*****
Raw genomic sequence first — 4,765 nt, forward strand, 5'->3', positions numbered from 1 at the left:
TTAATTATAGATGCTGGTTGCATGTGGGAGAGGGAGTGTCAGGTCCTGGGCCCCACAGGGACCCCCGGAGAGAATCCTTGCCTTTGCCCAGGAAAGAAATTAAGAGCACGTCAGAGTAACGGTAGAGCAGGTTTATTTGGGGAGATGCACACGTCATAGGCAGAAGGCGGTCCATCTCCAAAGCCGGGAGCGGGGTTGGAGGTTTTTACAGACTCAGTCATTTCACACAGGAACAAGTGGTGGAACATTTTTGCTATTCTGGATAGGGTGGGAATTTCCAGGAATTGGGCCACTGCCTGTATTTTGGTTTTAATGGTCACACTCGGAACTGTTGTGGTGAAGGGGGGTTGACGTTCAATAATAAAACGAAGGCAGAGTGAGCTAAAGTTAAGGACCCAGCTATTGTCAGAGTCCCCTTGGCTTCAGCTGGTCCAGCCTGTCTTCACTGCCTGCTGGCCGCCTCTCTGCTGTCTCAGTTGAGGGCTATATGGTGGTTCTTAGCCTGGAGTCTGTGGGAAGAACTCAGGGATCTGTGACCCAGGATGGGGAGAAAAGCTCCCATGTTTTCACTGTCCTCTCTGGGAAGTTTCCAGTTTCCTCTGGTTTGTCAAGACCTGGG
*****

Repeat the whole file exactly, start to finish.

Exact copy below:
Raw genomic sequence first — 4,765 nt, forward strand, 5'->3', positions numbered from 1 at the left:
TTAATTATAGATGCTGGTTGCATGTGGGAGAGGGAGTGTCAGGTCCTGGGCCCCACAGGGACCCCCGGAGAGAATCCTTGCCTTTGCCCAGGAAAGAAATTAAGAGCACGTCAGAGTAACGGTAGAGCAGGTTTATTTGGGGAGATGCACACGTCATAGGCAGAAGGCGGTCCATCTCCAAAGCCGGGAGCGGGGTTGGAGGTTTTTACAGACTCAGTCATTTCACACAGGAACAAGTGGTGGAACATTTTTGCTATTCTGGATAGGGTGGGAATTTCCAGGAATTGGGCCACTGCCTGTATTTTGGTTTTAATGGTCACACTCGGAACTGTTGTGGTGAAGGGGGGTTGACGTTCAATAATAAAACGAAGGCAGAGTGAGCTAAAGTTAAGGACCCAGCTATTGTCAGAGTCCCCTTGGCTTCAGCTGGTCCAGCCTGTCTTCACTGCCTGCTGGCCGCCTCTCTGCTGTCTCAGTTGAGGGCTATATGGTGGTTCTTAGCCTGGAGTCTGTGGGAAGAACTCAGGGATCTGTGACCCAGGATGGGGAGAAAAGCTCCCATGTTTTCACTGTCCTCTCTGGGAAGTTTCCAGTTTCCTCTGGTTTGTCAAGACCTGGG